In the Cowie et al. (2010) study, the door sizes are scaled to the participant's shoulders (100% shoulder width—narrow door; 125% shoulder width—medium door; 150% shoulder width—wide door), while the Almeida and Lebold study uses doors of fixed size (wide door—1.8 m; normal door—0.9 m; narrow door—0.675 m). In our model, the agent has a circular body of diameter 1 m and the door sizes (dlength) are 3 m for “wide,” 2.5 m for “medium/normal” and 2 m for “narrow” cases. The agent must control its movements through a distance of 10 m before it encounters the door. The rewards/punishments are as follows: r = 5 at the door for successful passage, and r = −1 for collision with the sides of the door and the boundaries of the track; r = 0 elsewhere.
Simulating the GEN
In the BG model, GEN parameters (A's and λ 's: AG, AN,AE,λG,λN) of Equation 12 are computed for all the doorway cases (narrow, medium and “wide”) and medicated conditions (ON/OFF). For all the doorways, once the above parameters are first optimized for controls, they are then directly used for simulating the PD condition. The optimization is done such that the simulation results fall within the error of the experimental results. The cost function chosen for optimization considers two elements: (a) the magnitude of stride / step length for each doorway condition and (b) the stride / step length gradient between each doorway in any medication condition, the details of which are explained in Appendix A. The distinction between conditions of PD freezers (ON and OFF) and non-freezers among the two experiments is explained as follows.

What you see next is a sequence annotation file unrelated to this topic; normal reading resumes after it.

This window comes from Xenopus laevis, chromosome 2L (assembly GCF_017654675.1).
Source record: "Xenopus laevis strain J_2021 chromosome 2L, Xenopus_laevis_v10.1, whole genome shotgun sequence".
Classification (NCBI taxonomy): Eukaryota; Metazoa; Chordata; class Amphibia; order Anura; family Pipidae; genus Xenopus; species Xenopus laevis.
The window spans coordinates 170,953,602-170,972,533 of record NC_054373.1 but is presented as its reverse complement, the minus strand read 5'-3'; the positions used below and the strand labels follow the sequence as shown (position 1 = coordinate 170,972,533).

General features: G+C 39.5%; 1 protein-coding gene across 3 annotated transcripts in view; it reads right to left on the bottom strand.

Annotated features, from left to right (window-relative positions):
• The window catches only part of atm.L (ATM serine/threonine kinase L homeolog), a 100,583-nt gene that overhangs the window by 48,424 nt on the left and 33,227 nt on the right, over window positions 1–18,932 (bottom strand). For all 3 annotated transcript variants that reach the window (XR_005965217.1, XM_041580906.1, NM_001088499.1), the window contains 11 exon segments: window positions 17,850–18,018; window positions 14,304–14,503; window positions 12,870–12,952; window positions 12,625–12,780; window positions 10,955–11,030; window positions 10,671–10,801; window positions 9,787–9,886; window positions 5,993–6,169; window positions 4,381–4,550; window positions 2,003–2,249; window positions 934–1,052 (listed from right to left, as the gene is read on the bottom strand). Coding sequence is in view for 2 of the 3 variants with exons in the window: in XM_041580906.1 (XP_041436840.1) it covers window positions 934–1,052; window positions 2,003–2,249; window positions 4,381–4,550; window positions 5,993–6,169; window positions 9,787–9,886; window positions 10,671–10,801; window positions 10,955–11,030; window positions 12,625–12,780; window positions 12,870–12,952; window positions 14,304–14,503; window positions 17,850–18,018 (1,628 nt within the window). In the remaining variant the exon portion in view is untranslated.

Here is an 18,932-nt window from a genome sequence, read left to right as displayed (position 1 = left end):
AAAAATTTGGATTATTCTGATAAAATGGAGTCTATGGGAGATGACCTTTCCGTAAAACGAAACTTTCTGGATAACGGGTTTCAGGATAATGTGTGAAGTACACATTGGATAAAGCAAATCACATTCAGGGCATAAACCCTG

In Cowie et al. (2010) study
Once the set for controls (AG, AN, AE, λ G, λN, γ and σ) is optimized, the set for the PD freezers is obtained as follows. The parameters δlim (a status of limited dopamine availability), δmed = 0 are treated specially for PD OFF case. Since δlim controls the clamping of δ (Equation 9), a step that represents dopamine deficiency under PD conditions, we search for the optimal δlim(Equation 28) to describe PD OFF gait results. Furthermore, in PD OFF condition, we set δmed = 0 denoting absence of medication. Additionally γ (discount factor) and σ (exploration parameter) are also trained in PD OFF condition. In summary, the parameters that are trained in PD OFF condition are δlim, γ, and σ. The parameter δmed is simply set to 0. All these parameters (A's and λ 's from the control set, δlim, γ) are carried over to PD ON from PD OFF case, except σ and δmed(Equation 29) which are trained. The optimized parameter values are as in Table 2.